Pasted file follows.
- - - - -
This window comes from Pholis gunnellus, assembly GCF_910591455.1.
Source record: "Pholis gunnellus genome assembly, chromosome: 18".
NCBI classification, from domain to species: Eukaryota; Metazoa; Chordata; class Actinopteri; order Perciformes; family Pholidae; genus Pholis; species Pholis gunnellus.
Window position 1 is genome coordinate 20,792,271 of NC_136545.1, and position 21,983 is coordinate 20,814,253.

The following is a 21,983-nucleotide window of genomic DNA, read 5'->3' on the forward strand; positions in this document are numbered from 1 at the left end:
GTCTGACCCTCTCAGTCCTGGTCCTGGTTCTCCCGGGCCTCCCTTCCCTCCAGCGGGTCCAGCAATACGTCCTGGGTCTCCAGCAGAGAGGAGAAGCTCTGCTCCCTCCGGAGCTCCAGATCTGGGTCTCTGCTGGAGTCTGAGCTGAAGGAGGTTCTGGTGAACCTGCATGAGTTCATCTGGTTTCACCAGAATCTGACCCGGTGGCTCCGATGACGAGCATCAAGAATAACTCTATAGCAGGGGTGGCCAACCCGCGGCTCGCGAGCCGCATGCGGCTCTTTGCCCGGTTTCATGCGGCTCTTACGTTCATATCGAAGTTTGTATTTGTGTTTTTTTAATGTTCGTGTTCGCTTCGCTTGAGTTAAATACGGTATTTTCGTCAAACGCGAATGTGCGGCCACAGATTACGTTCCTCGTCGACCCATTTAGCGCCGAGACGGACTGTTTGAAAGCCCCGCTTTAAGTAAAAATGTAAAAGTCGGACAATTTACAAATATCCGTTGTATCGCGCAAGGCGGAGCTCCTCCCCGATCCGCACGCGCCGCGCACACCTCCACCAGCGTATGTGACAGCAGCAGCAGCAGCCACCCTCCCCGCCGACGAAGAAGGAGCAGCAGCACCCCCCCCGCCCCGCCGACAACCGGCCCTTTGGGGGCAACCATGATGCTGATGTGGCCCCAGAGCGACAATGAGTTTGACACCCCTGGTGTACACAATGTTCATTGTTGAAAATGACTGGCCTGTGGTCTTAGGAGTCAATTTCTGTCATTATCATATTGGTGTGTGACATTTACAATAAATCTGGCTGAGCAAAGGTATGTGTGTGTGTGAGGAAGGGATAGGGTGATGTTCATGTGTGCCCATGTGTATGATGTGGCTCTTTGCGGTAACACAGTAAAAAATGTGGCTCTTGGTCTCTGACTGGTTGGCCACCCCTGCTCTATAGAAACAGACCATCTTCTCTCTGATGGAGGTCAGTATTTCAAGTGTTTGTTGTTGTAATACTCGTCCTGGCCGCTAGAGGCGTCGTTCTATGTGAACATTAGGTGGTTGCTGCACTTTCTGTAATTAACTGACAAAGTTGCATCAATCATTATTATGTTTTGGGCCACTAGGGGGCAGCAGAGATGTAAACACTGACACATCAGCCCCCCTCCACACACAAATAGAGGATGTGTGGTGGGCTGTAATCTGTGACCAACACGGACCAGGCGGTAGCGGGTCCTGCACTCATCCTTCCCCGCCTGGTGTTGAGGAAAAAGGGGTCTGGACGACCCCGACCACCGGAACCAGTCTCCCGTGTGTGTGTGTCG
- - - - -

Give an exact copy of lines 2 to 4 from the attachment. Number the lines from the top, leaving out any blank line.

Source record: "Pholis gunnellus genome assembly, chromosome: 18".
NCBI classification, from domain to species: Eukaryota; Metazoa; Chordata; class Actinopteri; order Perciformes; family Pholidae; genus Pholis; species Pholis gunnellus.
Window position 1 is genome coordinate 20,792,271 of NC_136545.1, and position 21,983 is coordinate 20,814,253.